Although the Korean universities have achieved fame within Korea, they have failed to measure up to the universities in the United States, Britain, and Europe  although their standing has been rising in Asian ratings. The lack of emphasis upon creative thinking and dependency upon lecture style learning has put Korean students at a disadvantage in the Knowledge age. That has led to a passion on the part of Korean students and their parents to attend top universities abroad. Korean students number among the top national group studying in the United States.
Most parents send their children to private academies, hagwons(학원), as early on as kindergarten. Those institutes teach a variety of subjects, ranging from the study of Chinese characters to music, art and English. A typical high school student attends two or three different types of these academies. Many parents, concern both about the competitiveness of Korean universities and the inferior education they receive, have resorted to sending their children to countries like the United States and Canada for education. Although that imposes huge sacrifices upon the family, a growing number of Koreans have been choosing that option. When students enter college, they often relax and enjoy social relationships, rather than study hard, after their grueling ordeal of preparation.
A dedicated group of reporters established the website Ohmynews in 2000. Ordinary people throughout the Republic of Korea report by phone or by email, their stories edited by volunteer and professional editors. CEO Oh Yeon Ho conceived the idea of a "citizen reporter." OhmyNews has over 35 dedicated staff reporters. On any given day more than 30,000 citizen reporters post their stories. They receive pay according to the popularity of the story. The impact of every citizen having the chance to use new technology (cell-phone cameras, the internet) to report has dramatically changed the perception of journalists in Korea.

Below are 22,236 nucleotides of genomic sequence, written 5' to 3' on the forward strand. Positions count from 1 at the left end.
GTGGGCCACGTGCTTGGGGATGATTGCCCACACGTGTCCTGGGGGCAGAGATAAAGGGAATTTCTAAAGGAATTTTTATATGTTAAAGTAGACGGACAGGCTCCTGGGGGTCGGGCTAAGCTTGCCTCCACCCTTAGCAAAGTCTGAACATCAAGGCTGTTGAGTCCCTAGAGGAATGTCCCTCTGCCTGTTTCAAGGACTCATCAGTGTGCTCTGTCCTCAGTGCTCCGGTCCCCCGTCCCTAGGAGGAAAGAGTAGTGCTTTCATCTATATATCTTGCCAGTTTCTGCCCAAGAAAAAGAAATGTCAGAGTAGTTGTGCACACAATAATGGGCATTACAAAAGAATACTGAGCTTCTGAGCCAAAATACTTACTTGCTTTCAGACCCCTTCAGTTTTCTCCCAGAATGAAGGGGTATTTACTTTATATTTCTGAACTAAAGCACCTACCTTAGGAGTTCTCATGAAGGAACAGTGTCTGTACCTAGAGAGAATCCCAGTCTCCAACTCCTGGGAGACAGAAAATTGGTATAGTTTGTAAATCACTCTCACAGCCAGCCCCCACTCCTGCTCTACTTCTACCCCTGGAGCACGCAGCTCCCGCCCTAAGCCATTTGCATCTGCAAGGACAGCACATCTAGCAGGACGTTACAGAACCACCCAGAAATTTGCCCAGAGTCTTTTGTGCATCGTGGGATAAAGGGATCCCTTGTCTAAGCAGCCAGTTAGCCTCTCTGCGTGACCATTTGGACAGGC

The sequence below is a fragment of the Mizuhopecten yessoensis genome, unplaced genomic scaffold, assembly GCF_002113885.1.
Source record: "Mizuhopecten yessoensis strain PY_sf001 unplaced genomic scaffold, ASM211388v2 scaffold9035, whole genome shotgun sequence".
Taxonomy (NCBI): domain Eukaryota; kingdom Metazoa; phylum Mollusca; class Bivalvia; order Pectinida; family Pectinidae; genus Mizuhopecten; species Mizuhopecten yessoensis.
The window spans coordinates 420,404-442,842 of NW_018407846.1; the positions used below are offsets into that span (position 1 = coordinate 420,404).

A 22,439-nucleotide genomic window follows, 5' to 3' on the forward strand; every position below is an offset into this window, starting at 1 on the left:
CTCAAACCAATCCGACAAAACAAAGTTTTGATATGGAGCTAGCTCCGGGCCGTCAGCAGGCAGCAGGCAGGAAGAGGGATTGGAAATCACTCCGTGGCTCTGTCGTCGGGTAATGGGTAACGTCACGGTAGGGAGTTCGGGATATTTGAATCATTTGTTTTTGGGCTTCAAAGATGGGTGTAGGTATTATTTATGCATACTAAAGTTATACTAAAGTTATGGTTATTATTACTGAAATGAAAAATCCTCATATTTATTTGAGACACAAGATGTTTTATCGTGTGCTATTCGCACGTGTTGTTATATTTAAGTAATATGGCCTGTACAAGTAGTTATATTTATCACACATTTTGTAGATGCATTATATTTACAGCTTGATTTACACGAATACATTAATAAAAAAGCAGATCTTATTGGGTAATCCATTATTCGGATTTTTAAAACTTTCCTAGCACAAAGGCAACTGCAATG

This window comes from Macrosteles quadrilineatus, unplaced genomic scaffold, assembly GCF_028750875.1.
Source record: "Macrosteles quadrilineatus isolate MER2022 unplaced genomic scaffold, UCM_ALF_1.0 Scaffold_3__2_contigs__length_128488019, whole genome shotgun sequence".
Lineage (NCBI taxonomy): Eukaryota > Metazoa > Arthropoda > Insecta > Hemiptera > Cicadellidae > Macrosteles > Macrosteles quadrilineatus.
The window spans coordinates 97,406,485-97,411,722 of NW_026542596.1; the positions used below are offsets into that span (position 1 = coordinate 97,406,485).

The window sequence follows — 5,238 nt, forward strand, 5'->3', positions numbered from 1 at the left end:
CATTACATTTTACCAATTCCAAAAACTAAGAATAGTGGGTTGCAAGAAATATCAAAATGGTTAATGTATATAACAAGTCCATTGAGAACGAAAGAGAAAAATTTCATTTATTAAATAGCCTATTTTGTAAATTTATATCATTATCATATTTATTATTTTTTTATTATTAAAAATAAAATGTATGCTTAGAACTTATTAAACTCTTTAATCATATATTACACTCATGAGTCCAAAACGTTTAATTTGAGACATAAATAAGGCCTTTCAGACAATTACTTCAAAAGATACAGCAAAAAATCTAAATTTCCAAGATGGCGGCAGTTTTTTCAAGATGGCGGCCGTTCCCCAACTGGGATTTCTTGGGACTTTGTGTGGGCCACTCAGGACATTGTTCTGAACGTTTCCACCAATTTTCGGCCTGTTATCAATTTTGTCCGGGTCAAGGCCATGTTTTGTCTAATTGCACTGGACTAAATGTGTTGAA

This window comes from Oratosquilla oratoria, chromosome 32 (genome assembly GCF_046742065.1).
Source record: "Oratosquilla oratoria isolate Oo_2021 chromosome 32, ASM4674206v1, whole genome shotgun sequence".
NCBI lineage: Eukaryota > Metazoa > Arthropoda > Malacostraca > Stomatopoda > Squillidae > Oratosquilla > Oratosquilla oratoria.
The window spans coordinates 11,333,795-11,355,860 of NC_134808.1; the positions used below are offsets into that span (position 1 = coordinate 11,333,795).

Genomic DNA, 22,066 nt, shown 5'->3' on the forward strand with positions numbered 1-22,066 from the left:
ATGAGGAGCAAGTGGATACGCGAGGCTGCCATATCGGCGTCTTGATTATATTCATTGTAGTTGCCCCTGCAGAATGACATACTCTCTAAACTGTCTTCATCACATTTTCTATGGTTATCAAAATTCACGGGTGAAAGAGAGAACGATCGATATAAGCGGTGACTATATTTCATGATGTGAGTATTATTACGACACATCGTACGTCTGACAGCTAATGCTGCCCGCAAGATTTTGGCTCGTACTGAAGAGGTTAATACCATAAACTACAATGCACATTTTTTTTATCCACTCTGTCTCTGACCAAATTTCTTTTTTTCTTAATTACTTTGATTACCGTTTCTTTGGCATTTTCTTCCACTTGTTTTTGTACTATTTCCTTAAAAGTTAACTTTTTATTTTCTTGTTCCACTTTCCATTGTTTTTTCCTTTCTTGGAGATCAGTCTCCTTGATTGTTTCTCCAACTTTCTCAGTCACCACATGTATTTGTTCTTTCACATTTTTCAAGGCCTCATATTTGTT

South Korea has been highly influenced in recent years by other countries; initially the primary influence came from the United States. Many people enjoyed watching American films and cartoons. Until 1998, when Japan issued a formal apology to Korea for previous human rights abuses, importation of all Japanese movies, music, and comics had been illegal due to government restrictions. Beginning in 1998, the South Korean government began easing restrictions on the importation of Japanese entertainment. Today the government bans only a few Japanese entertainment movies or songs.
The influence of other countries has changed peoples' eating habits; many people now enjoy Western and other Asian foods in addition to traditional Korean food. Pizza has become a favorite international food among South Koreans, though the Pizza has a unique Korean twist, often featuring corn, sweet potato, mayonnaise, bulgogi, and various other ingredients.
South Korean dress also has been heavily influenced by international styles; young people in Korea dress much as their Western counterparts do, though again with a slightly different twist. For example, couples will often wear matching clothes.
Recently, the Korean language has experienced a significant influx of English words, resulting in Konglish. Konglish, the use of English words in the Korean language, whether used properly or not, takes both spoken and written forms.
Three examples of Konglish: